GDP growth fastest in six years
The fourth quarter GDP growth was confirmed at 4.2% year-on-year (0.3% quarter-on-quarter). For the year as a whole, the real GDP expanded by 4.5%, which is the fastest pace in the past six years. Moreover, in terms of GDP volume the economy finally surpassed its pre-crisis peak. Compared to 2007, both the economic growth and the structure of the economy are more balanced, and we do not see general economy overheating. The growth is broad driven by exports, investment and consumption.
Last year all sectors, except finance and insurance sector, increased their value-added. The finance and insurance sector’s value-added fell by close to 17% on the back of shrinking non-resident segment and a negative base effect from 2016 (one-off sale of VISA Europe shares in 2016 boosted banks’ profits and the finance sector’s value added). Construction was the fastest growing sector (+19% in real terms). It rebounded from the preceding year’s downturn, benefitting from increased demand as more EU funds and private sector’s infrastructure and real estate projects were launched. These projects together with national air carrier’s purchase of new airplanes contributed to increased investment activity (+16%). Manufacturing (+8%), transport (+7%) and domestic trade (+5%) sectors significantly contributed to economic growth. Despite robust export performance, domestic demand was the key driver of growth in 2017.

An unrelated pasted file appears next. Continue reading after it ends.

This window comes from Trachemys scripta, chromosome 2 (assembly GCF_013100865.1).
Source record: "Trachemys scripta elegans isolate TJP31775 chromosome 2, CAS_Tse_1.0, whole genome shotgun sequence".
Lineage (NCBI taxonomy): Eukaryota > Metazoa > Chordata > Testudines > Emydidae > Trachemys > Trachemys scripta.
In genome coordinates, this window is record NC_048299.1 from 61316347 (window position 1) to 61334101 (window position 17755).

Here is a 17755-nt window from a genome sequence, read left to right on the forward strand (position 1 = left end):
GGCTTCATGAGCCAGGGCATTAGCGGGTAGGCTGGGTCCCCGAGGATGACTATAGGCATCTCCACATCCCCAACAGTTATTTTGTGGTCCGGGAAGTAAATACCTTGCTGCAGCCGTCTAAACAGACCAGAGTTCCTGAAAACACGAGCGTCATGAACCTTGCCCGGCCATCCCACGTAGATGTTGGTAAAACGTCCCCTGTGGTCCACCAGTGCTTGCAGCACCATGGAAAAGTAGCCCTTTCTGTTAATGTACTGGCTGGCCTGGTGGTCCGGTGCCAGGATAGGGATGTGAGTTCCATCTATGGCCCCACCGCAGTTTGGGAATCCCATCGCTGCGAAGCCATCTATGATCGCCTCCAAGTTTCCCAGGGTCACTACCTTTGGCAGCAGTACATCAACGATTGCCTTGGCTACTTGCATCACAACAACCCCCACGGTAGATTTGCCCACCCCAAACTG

This year has started with troubles in the financial sector, causing serious reputation damage to the country. However, currently the impact on the economy and the state budget looks minor. If we look at the numbers, then we might have to take a few decimals off the latest Swedbank GDP forecast for 2018 (4.2%), taking it slightly below 4% - still a rather strong growth. The decline of non-resident deposits will negatively affect the finance and insurance sector’s contribution to the economic growth. Several construction projects might be cancelled, and the number of unemployed could slightly increase but given tightening labour market this increase will be temporary. The impact on investor sentiment and new foreign investment inflow will depend on how well Latvian authorities deal with the challenges in the financial sector. The largest rating agencies have said that they are not planning to reduce sovereign ratings, which means that the debt refinancing costs should not significantly increase.
Currently, it seems that the rest of the economy is strong enough to absorb the decline in the finance and insurance sector (similarly as last year). The growth in trade partner economies will remain solid, creating opportunities for exporters. Manufacturing will benefit both from growing external and internal demand. EU funds projects and the already high capacity utilization will drive investment and construction volumes. Consumption and domestic trade volumes will benefit from growing household income. January retail sales volumes show a strong start to the year.
For more information please contact Ms. Agnese Buceniece, +371 67445875, email@example.com
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